Have you ever been in a situation where you could recognize that a person was just doing something as a means to something greater? Perhaps you’ve been that person. Someone says they want to help you with a task, maybe trimming the bushes, mowing the law, or helping you move. Simple tasks, not a big deal, but important ways to help one another. But, in the end they get upset if you don’t react the way they want you to; if you don’t shower them with praise, or tell others of how great they were. They didn’t really want to help just to be kind. They wanted something more.

Jesus was in a similar situation here. This man didn’t want to learn. No, he had a preconceived agenda to be praised. You can almost see in your mind the expression on Jesus’ face as the text tells us that He was moved to compassion for this wayward man, that His Savior loved him even in this moment of self-absorption. And you don’t have to imagine the man’s reaction to Jesus’ final words, because the text tells us clearly. The man went away sorrowful. The words actually contain picture language that points to a cloudy appearance, like that little raincloud hanging over someone’s head in a comic.

This man was sad, not because he was confronted with his sins and was reflecting in a moment of Godly repentance. No, his sorrow was much more superficial than that. He was sad because his ulterior motive had been exposed. His pride was not stoked as he thought it would be. He didn’t want to think about having to sacrifice his great treasures of the earth. By the way, the word “great” in the last verse of our text does not speak to value, but quantity. The man had a lot of stuff, but compared to faith in Christ it was all worthless. The same could be said of the many earthly treasures we hoard day after day.

Suddenly, this text becomes real for us. This is a lesson we know well, we’ve learned it many times from this story, yet we continue to be plagued by the same problem. We look down on this man as someone who just didn’t understand such a simple thing, namely that Jesus is greater than possessions. Helping others is better than shopping for ourselves. Yet, is there a single culture in history more attached to materialism than ours? Hardly. This man’s sorrow continues to haunt us too. It’s true that the lesson is simple. But, it’s one we need day after day.  

We clamor and hound for the latest technology, often destroying relationships to get it or throwing fits when we don’t have what we want. We would rather save our money to get what we want, rather than invest in church. We plan and plan for vacation time and we save for long, expensive trips but we don’t take time to help a fellow person in need or offer an encouraging word to build up church members. Too often, we are investing in the worthless things. We look dejectedly at the Lord’s Word of where our priorities should be, because we too have “great possessions.”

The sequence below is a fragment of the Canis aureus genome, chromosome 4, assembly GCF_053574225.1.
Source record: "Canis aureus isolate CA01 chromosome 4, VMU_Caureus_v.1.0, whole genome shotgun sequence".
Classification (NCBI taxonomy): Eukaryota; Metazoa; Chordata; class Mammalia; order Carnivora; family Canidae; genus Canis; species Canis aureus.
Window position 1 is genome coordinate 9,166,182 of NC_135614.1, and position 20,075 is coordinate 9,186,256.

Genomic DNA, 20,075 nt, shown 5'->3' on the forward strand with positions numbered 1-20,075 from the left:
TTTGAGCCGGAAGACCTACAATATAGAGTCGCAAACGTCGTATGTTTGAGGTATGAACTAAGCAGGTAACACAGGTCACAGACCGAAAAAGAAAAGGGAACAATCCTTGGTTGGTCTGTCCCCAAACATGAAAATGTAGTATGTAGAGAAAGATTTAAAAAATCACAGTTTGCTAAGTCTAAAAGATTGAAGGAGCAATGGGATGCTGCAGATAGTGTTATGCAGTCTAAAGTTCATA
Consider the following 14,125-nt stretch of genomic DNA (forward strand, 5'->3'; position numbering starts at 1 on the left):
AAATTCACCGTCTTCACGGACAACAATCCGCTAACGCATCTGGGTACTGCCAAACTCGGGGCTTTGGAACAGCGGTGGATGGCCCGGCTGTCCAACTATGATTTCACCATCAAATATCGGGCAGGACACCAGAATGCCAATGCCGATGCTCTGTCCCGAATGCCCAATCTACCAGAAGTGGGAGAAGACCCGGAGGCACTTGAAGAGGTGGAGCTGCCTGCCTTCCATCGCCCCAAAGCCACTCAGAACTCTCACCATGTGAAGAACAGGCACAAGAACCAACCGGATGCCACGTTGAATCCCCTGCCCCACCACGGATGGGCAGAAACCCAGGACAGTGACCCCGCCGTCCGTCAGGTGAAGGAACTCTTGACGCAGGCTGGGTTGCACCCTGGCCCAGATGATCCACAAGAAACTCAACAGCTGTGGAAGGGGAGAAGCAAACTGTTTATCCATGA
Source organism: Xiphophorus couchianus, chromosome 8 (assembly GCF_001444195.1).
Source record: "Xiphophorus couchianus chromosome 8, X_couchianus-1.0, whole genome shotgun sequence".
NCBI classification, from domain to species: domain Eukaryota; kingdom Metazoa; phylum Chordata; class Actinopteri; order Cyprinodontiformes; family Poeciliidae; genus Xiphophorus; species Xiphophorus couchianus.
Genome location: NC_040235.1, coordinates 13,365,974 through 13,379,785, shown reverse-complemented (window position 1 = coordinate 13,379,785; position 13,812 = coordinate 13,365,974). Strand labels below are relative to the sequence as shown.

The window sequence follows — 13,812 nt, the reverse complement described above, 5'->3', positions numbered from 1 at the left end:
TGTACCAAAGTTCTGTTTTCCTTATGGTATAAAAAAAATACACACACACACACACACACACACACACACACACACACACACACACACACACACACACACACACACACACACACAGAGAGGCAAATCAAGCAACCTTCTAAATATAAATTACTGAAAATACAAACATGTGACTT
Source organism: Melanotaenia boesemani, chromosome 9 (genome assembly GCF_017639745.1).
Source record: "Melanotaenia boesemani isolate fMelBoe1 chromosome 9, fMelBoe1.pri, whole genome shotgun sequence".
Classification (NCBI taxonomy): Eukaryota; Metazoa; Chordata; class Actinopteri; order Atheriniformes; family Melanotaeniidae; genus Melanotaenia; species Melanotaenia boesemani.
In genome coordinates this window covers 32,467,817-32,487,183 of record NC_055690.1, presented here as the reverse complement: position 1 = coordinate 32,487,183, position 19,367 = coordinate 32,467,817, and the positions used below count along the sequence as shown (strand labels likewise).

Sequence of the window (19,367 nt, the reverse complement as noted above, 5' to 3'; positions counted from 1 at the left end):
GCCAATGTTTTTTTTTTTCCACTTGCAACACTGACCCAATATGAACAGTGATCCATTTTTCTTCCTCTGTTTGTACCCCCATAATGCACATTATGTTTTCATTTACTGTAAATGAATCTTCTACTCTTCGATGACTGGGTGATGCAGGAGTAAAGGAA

It all comes back to identity. It’s easy to say that we treasure the Lord above all, but have we thought lately about what that really means? Time with the Lord means less time with the treasures of the earth. That is a fearful prospect to our flesh, but only if our identity is rooted in the wrong things. If it is about possessions, we will go away sorrowful. If it is about our own cares or dreams, we will go way sorrowful. Rather, our identity should be firmly in God. We should desire to follow and obey what He tells us. To our flesh, this is intimidating, but Christ has defeated our flesh. We are a new creation in Him. That means we trust His plan and we realize it is really the most prosperous for our lives. Paul writes, 2 Corinthians 5:16-18 Therefore, from now on, we regard no one according to the flesh. Even though we have known Christ according to the flesh, yet now we know Him thus no longer. 17 Therefore, if anyone is in Christ, he is a new creation; old things have passed away; behold, all things have become new. 18 Now all things are of God, who has reconciled us to Himself through Jesus Christ, and has given us the ministry of reconciliation.     

Identity is important because it shapes the way we think about things. The reason the man thought he had kept all the commandments was because his self-identity taught him that being a good and decent person, but not perfect, would be good enough. He never thought of God’s standard that demands total perfection because he was not aligning his thoughts to God’s will.

Strachan calls this our “calculus.” When we put all the information together, what does it compute? What is the answer to the equation? You may have all the correct numbers, but if the calculus, the formula, is off, so too will be the answer. You could also think of it in terms of baking. Following a recipe is very much like solving an equation. You complete each step, in turn, at the right time, and the product is complete. But, some steps are based on the validity of those that have preceded them. If I make a mistake early on, it will change the outcome, regardless of faithfully I follow the recipe.

This is what we must understand about ourselves. The mistake of sin, early on, first in the Garden of Eden and also at the very onset of our lives, has distorted our identity, our calculus, our recipe. We have the instructions before us. The Law of God is clear and simple. But it doesn’t speak praise and honor to us. We have been changed from perfection. That is the reality of the matter and with that basis alone there is absolutely no hope. The only result that a self-based identity will lead us to is an inflated, self-absorbed, false image of our lives. It will cause us to believe that the basis of salvation resides in ourselves, even if we still believe God helps in some way. It will lead us to focus on preserving our own interests, instead of repenting and seeking God’s help to change.